Where and what is Gobba Lake
Gobba Lake is situated on the corner of Wyatt Road and Wright Crescent in Bayswater and is approximately 1.7 hectares in area. The lake is important as it is a remnant clay pit of the earliest industry in Bayswater, “Walkenden’s Brickworks”, which was established in 1887. It is situated in the middle of an area that was once market gardens and pasture land for dairy cattle. This disused clay pit was excavated and transformed into a deep water lake.
Gobba Lake was named after Gino Gobba, who served on the Bayswater Council as a member of the Health and Building Committee from 1975-78.
The lake was connected to the stormwater drainage network by water and transformed into a deep water lake/drainage compensation basin.
What was wrong with Gobba Lake
The Lake was a remnant of a bygone era where extractive industries had no requirements to rehabilitate an area after they had finished their operations. Due to the lakes past use as a clay pit, it is deep with very steep sides. This caused;
• a poor functioning ecosystem, which reduces filtering of nutrients and sediments causing an overall poorer water quality resulting in algae blooms becoming an increasing problem each year;
• a lack of native aquatic plants and invertebrates that provide a food source and resulting in fewer visits by water birds; and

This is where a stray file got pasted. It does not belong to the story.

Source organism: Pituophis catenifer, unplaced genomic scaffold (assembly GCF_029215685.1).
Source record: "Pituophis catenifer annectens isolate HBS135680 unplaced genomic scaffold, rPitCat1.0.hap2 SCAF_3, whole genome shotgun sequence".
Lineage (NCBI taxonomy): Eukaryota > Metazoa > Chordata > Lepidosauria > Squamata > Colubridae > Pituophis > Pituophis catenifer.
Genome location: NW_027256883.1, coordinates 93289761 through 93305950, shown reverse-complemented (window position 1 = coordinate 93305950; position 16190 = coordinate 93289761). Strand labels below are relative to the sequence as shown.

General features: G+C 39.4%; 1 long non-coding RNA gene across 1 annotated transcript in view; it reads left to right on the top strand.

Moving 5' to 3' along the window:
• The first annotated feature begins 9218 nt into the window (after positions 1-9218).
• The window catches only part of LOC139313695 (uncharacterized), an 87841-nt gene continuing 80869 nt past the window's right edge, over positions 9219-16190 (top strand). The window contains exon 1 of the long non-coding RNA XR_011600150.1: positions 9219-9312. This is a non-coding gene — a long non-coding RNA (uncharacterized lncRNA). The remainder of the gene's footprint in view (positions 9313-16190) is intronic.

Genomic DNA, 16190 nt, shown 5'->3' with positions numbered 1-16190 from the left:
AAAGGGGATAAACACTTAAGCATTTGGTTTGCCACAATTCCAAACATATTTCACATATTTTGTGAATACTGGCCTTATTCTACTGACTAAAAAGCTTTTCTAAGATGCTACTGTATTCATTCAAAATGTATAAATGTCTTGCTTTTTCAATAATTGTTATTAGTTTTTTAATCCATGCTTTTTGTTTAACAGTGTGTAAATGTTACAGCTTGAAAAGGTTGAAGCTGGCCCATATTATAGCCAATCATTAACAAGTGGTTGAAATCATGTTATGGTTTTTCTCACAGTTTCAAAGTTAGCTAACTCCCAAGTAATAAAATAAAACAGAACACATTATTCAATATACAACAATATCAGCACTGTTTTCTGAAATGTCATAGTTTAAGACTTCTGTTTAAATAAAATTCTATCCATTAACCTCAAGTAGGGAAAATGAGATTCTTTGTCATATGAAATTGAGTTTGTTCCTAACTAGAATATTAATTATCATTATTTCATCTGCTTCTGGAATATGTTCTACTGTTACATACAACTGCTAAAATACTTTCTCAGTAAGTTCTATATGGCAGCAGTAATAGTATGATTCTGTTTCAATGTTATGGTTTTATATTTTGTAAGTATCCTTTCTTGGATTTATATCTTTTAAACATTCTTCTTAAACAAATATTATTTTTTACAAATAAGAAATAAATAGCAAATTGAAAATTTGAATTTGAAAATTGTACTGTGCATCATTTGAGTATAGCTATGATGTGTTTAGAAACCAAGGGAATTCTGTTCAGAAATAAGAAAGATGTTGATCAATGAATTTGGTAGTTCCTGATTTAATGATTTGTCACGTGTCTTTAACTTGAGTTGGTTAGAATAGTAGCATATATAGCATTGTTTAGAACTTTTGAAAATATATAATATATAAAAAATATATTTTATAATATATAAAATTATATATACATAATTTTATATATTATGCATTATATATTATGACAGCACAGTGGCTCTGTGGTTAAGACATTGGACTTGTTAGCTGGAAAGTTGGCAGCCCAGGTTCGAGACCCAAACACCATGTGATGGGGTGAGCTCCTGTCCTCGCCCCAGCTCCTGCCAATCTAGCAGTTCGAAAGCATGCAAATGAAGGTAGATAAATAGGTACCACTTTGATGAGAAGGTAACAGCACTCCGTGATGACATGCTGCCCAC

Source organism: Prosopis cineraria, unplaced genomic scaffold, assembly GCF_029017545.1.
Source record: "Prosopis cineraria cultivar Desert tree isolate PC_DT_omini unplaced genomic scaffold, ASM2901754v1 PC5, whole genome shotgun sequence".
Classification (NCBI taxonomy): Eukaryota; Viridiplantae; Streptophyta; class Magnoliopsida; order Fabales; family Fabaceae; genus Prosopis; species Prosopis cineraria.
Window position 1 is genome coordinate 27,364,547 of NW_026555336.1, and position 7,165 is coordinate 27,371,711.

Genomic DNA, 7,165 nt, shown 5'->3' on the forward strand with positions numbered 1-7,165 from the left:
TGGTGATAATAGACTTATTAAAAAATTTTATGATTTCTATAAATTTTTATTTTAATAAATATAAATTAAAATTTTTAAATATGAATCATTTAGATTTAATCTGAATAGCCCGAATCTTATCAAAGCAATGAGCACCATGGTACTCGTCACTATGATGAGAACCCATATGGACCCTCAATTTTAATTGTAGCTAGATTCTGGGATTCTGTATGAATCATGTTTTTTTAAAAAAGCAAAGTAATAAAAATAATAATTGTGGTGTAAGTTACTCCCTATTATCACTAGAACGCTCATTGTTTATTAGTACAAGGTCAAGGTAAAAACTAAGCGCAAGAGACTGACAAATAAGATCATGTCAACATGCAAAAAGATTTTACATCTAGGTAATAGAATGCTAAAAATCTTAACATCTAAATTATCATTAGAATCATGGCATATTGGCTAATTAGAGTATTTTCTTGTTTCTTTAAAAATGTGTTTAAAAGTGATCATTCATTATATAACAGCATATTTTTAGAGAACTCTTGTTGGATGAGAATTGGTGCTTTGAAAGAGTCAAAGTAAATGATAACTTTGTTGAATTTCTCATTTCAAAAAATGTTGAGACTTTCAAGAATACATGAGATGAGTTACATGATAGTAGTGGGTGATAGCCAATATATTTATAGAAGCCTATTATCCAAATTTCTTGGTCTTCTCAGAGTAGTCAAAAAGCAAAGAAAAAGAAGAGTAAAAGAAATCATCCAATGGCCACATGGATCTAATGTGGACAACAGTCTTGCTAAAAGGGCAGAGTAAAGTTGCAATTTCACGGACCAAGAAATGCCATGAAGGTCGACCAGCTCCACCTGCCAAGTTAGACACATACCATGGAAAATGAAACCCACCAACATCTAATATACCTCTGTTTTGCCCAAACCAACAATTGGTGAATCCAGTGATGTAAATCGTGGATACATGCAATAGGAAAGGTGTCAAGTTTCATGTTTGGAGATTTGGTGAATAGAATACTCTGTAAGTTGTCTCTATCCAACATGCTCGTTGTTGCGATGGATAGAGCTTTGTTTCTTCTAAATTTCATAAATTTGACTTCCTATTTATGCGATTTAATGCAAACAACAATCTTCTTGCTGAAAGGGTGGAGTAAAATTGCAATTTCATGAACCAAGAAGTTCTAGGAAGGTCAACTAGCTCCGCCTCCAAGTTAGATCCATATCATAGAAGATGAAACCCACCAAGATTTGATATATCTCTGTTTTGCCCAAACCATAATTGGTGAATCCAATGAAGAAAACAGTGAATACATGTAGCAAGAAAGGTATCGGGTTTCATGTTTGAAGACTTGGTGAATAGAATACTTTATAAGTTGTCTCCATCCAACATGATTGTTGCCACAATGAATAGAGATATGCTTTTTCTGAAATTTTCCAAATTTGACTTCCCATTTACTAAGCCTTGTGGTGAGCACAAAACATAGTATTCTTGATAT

• a decrease in its use for passive recreation due to the lack of overall visual appeal.
What was done to fix it?
The City of Bayswater have worked with and supported the Friends of Gobba Lake in their efforts to reconstruct the lake as a habitat for wetland flora and fauna and create a local public open space for eco-recreational use in Bayswater
Some of the works that have happened over the last five years include;
• extension of the lake to create a nutrient stripping sedge bed;
• planting a garden using native plants which also create habitat for fauna around the west and south sides of the lake;
• building an island to re-establish native vegetation to create a bird breeding habitat on the east side of the reserve;
• removing invading sedges from the lake and replacing them with native ones to remove nutrients and add habitat for fauna like the resident black swan; and
• installing a playground and concrete walk path around the lake so that people can enjoy the natural beauty of the wetland.
What has the City got planned for this year
The City has just finished planting more native species around the wetland with the Friends of Gobba Lake and the local community, who are looking forward to the spectacular spring wildflower displays that occurs around the Lake each year.
Later in the year, the City is hoping to complete the project by installing a small lookout between the bird breeding area and boat launch, and finally holding a sausage sizzle day at Gobba Lake to celebrate all the hard work that has gone into its restoration over the last 5 years.
To keep up-to-date with the latest changes, improvements and happenings at Gobba Lake, be sure to include this site as one of your favourites.